Tuesday, January 20, 2009

Five Pillar Plan

On Sunday I very carefully watched and heard Raven moving. When she fully articulates the right hock joint it clicks, but she is not articulating it as much as the left. As a result she is pushing herself up high on the left fetlock to accommodate the slightly straighter right leg. This might explain why she looks sore on both hinds. I previously thought that the hock injury had somehow precipitated further degradation of the suspensory ligaments, but now I wonder if it is simply mechanical exacerbation of that weakness. Based on these observations I have formulated a plan.

Pillar 1: Joint Maintenance
This needs to happen with support from Kerstin, but I would like to try nutritional supplementation with MSM or glucosamine before jumping straight to something like Adequan or Legend. Any recommendations on good supplements are welcome -- there are about a million to choose from.

Pillar 2: Consistent Work
Joints are supported by the muscles around them, so we need to work on building up her legs and her quarters. On days when the footing in the pasture is good I will probably lunge her (she was fine after Sunday's session) to encourage more flexing of the joint by working in a circle. On days when it's wet I will hand walk her through some of the uneven parts of the pasture to encourage use of the leg under more varied conditions than she gets in the paddock. We'll do something every Tuesday, Thursday, Saturday and Sunday (when I am not in the office).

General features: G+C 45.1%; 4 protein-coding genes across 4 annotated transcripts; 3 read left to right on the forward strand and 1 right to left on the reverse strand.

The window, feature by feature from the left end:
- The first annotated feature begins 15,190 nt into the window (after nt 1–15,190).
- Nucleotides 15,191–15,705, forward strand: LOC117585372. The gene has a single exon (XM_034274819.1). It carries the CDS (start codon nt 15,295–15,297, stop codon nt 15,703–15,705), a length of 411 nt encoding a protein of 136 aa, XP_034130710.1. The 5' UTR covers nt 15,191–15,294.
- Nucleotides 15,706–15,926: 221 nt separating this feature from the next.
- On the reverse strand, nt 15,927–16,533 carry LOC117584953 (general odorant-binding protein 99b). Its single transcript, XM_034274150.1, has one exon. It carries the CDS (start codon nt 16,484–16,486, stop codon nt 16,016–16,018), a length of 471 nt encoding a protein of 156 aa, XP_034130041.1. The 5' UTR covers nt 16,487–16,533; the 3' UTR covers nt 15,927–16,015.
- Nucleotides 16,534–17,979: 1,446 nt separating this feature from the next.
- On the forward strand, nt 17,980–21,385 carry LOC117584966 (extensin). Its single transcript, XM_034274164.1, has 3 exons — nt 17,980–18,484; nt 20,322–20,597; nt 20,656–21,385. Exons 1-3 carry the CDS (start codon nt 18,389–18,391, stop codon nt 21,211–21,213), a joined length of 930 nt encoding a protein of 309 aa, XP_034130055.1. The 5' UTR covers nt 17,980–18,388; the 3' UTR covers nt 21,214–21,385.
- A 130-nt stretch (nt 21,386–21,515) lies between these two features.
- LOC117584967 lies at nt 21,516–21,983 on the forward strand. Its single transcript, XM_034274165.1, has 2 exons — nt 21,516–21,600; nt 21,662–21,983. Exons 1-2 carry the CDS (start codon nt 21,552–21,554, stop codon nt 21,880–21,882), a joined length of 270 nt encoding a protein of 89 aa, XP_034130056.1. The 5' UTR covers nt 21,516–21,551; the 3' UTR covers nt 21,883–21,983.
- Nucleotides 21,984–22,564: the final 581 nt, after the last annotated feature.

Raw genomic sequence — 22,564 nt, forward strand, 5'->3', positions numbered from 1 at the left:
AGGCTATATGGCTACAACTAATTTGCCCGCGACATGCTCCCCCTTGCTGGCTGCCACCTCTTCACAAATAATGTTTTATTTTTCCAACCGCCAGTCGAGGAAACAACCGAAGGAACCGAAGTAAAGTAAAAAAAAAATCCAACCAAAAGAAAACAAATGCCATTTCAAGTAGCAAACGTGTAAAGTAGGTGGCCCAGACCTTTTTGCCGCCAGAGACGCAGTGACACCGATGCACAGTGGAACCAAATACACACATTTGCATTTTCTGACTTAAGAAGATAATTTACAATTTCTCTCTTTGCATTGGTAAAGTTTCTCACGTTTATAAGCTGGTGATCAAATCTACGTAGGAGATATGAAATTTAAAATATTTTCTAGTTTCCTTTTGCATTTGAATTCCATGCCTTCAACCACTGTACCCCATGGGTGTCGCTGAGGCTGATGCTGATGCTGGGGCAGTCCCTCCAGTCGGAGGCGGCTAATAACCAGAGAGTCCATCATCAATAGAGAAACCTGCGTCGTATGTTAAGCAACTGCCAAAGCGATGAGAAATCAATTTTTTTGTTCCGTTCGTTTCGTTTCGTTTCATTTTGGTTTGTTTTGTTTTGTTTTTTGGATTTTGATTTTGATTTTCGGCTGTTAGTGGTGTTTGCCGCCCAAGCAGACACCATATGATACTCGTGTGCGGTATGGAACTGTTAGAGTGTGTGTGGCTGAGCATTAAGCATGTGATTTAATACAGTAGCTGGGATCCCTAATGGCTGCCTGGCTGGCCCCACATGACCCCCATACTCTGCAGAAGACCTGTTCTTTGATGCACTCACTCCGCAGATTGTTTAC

Pillar 3: Weight Loss
Thanks to everyone who commented on how good Raven looks. Because she came to me in such poor condition I take pride in keeping weight on her, but this isn't about my ego. Leaner is always better when it comes to joint injuries, and it wouldn't be unhealthy for Raven to lose 50lbs. I have started by dropping the high-fat pelleted feed from her diet, which accounts for about 1000 calories daily.

Pillar 4: Pain Management
No pain, no gain? More work might mean more pain for Raven, and I need to accept that using bute might be a short-term evil necessary for achieving our long term goal. Bute is dangerous because it can mask a real problem, but half a gram after a lunging session can also offer real relief.

Pillar 5: Attitude Adjustment
Mine, not Raven's. When I'm honest with myself I can admit that I have been pessismistic about Raven's recovery, which is unusual because I am hopelessly optimistic about most things. Am I just lazy? Or looking for a reason to feel sorry for myself? Or an excuse to avoid ever riding my crazy horse again because I'm skeered? Whatever. It ends here and now.


Grey Horse Matters said...

Raven is a cutie.
We're using the smartpak 'smartflex repair' joint supplement - it not only has high levels of glucosamine, chondroitin, hyaluronic acid, and MSM, but it also has vitamin c and grape seed for antioxidants and collagen and silica for tendons/ligaments (and the silica is great for feet too!) it's expensive, but it seems to work and Nate's annular ligaments (with possible dsld) seem to have stabilized after starting it.
Good luck.

Funder said...